However, the concern about the legally enforced powers of government agencies to access data may be addressed by a data analytics solution using Confidential Computing technology. As described above, no one has access to the source data inside the secure enclave. Healthcare providers or global pharmaceutical companies can’t see the sensitive data shared. Neither can any other parties passively involved such as the solution- or infrastructure providers. If any government agency demands access to the healthcare providers’ data, none of the parties would be able to comply. They do not have access to the data in the first place. The same goes for the decryption keys since the CPU is holding these, without any outside party being able to disclose them.

Consequently, it is safe to say that Confidential Computing fulfils the data protection requirements outlined in the Schrems II ruling. It paves the way for new joint data processing across the globe, now also with actors based in countries that do not provide adequate data protection in the eyes of the ECJ.


With the technological jump made in recent years, Cloud-based solutions can become more appealing, as the lack of trust in infrastructure providers diminishes significantly. Data analytics solutions powered by a Cloud landscape are taking on more and more prominence. However, the risk of externalizing the processing of highly sensitive data correlates with the increased number of cyberattacks. Moreover, legislators across the globe impose important compliance and regulatory frameworks for data controllers.

In this respect, Confidential Computing offers new possibilities, especially within the area of Cloud computing. Specifically, during data transfer to third countries, this technology can ensure that outside parties can’t access the data, even in a Cloud environment. This considers the fundamental requirement of the ECJ in the Schrems II decision. Furthermore, based on the remote attestation feature, data controllers can demonstrate the compliance of personal data processing.

Following the hardware-based encryption approach of this technology, it can be argued that Confidential Computing incorporates current state-of-the-art measures to ensure data security and privacy.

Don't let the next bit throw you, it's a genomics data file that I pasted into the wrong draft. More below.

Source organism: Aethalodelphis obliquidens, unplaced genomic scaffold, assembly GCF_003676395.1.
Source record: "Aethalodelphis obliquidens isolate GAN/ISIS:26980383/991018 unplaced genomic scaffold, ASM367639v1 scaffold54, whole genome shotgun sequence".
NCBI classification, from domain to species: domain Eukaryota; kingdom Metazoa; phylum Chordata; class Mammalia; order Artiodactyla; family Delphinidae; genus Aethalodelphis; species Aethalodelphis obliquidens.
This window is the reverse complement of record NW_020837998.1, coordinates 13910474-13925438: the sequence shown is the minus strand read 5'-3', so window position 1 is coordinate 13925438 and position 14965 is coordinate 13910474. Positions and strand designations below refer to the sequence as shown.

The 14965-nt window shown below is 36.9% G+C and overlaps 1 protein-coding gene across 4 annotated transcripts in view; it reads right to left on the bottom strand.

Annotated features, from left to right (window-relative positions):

Thus, taking Confidential Computing into account for future data protection purposes within any organization is worthwhile.

[1]Michael Palmer, Data is the New Oil, November 3, 2006 (blog-post at, January 31, 2022);

Julia Limitone, Data is the new currency, (blog-post at, January 24, 2019).

[2]Judgment of the Court of 6 October 2015, C‑362/14.

[3]Commission Implementing Decision (EU) 2016/1250 of 12 July 2016 pursuant to Directive 95/46/EC of the European Parliament and of the Council on the adequacy of the protection provided by the EU‑U.S. Privacy Shield, C/2016/4176.

[4]Judgment of the Court of 16. July 2020, C‑311/18.

[5]Clarifying Lawful Overseas Use of Data Act.

[6]Use Case is relied upon the article from Matthias Eigenmann, Enhanced Privacy for Data Analytics, LSR 1/2022 (blog-post at

[7]Art. 32 GDPR.

[8]Art. 25 GDPR.

[9]Art. 44 GDPR.

[10]Recommendations 01/2020 on measures that supplement transfer tools to ensure compliance with the EU level of protection of personal data, 18 June 2021.

[11]Matthias Eigenmann, Enhanced Privacy for Data Analytics, P. 32

[12]Art. 25 GDPR.

[13]Art. 5 para. I, b GDPR.

[14]Art. 5 para. I, a GDPR.

[15]For a deep dive into these key data protection principles, see the legal overview provided by Matthias Eigenmann in the article Enhanced Privacy for Data Analytics.